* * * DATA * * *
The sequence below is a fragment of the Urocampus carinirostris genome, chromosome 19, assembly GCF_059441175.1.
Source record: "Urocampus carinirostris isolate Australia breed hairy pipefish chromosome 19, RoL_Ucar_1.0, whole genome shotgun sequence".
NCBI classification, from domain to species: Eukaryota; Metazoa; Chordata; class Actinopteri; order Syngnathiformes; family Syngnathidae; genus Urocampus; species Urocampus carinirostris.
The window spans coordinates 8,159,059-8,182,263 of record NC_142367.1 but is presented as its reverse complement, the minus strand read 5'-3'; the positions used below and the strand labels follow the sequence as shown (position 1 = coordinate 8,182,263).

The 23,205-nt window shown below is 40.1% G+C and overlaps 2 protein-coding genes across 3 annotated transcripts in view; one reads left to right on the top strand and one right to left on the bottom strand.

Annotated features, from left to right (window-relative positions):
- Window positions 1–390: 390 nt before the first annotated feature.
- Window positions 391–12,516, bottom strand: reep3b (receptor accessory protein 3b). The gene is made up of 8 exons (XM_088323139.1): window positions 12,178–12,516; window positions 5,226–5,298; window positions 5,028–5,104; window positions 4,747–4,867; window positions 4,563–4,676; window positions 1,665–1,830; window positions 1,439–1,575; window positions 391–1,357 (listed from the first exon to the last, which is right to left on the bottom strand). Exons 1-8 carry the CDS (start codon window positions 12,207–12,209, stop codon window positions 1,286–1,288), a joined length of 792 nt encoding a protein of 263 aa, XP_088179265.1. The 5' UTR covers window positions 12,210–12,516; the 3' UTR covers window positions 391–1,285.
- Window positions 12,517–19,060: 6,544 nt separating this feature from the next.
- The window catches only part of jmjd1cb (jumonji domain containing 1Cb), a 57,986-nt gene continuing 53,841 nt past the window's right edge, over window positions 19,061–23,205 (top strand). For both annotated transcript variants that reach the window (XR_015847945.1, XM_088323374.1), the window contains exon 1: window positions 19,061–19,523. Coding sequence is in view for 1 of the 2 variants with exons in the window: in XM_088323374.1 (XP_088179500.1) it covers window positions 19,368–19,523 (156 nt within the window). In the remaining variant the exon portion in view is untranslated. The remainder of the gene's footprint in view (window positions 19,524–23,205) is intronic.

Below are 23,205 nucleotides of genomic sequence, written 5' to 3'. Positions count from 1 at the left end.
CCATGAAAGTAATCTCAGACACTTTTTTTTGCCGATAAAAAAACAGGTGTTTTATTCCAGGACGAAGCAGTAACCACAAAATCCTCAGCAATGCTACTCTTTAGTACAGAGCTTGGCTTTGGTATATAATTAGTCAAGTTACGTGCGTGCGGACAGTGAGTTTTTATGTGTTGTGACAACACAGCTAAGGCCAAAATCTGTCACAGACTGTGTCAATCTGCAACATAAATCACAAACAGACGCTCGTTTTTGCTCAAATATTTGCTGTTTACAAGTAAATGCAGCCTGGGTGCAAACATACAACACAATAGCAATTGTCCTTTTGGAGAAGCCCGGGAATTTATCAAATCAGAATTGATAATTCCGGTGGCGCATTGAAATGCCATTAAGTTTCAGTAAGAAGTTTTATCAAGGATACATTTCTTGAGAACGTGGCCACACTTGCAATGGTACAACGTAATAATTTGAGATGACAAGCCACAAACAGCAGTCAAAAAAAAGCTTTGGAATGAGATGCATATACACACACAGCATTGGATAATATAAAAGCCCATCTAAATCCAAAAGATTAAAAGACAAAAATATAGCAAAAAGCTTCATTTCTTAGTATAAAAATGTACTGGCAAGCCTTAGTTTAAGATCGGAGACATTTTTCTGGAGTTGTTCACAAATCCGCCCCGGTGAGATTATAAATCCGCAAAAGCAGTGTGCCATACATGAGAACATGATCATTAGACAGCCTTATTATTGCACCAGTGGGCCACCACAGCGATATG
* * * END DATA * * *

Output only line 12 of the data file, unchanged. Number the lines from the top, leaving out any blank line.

CCATGAAAGTAATCTCAGACACTTTTTTTTGCCGATAAAAAAACAGGTGTTTTATTCCAGGACGAAGCAGTAACCACAAAATCCTCAGCAATGCTACTCTTTAGTACAGAGCTTGGCTTTGGTATATAATTAGTCAAGTTACGTGCGTGCGGACAGTGAGTTTTTATGTGTTGTGACAACACAGCTAAGGCCAAAATCTGTCACAGACTGTGTCAATCTGCAACATAAATCACAAACAGACGCTCGTTTTTGCTCAAATATTTGCTGTTTACAAGTAAATGCAGCCTGGGTGCAAACATACAACACAATAGCAATTGTCCTTTTGGAGAAGCCCGGGAATTTATCAAATCAGAATTGATAATTCCGGTGGCGCATTGAAATGCCATTAAGTTTCAGTAAGAAGTTTTATCAAGGATACATTTCTTGAGAACGTGGCCACACTTGCAATGGTACAACGTAATAATTTGAGATGACAAGCCACAAACAGCAGTCAAAAAAAAGCTTTGGAATGAGATGCATATACACACACAGCATTGGATAATATAAAAGCCCATCTAAATCCAAAAGATTAAAAGACAAAAATATAGCAAAAAGCTTCATTTCTTAGTATAAAAATGTACTGGCAAGCCTTAGTTTAAGATCGGAGACATTTTTCTGGAGTTGTTCACAAATCCGCCCCGGTGAGATTATAAATCCGCAAAAGCAGTGTGCCATACATGAGAACATGATCATTAGACAGCCTTATTATTGCACCAGTGGGCCACCACAGCGATATG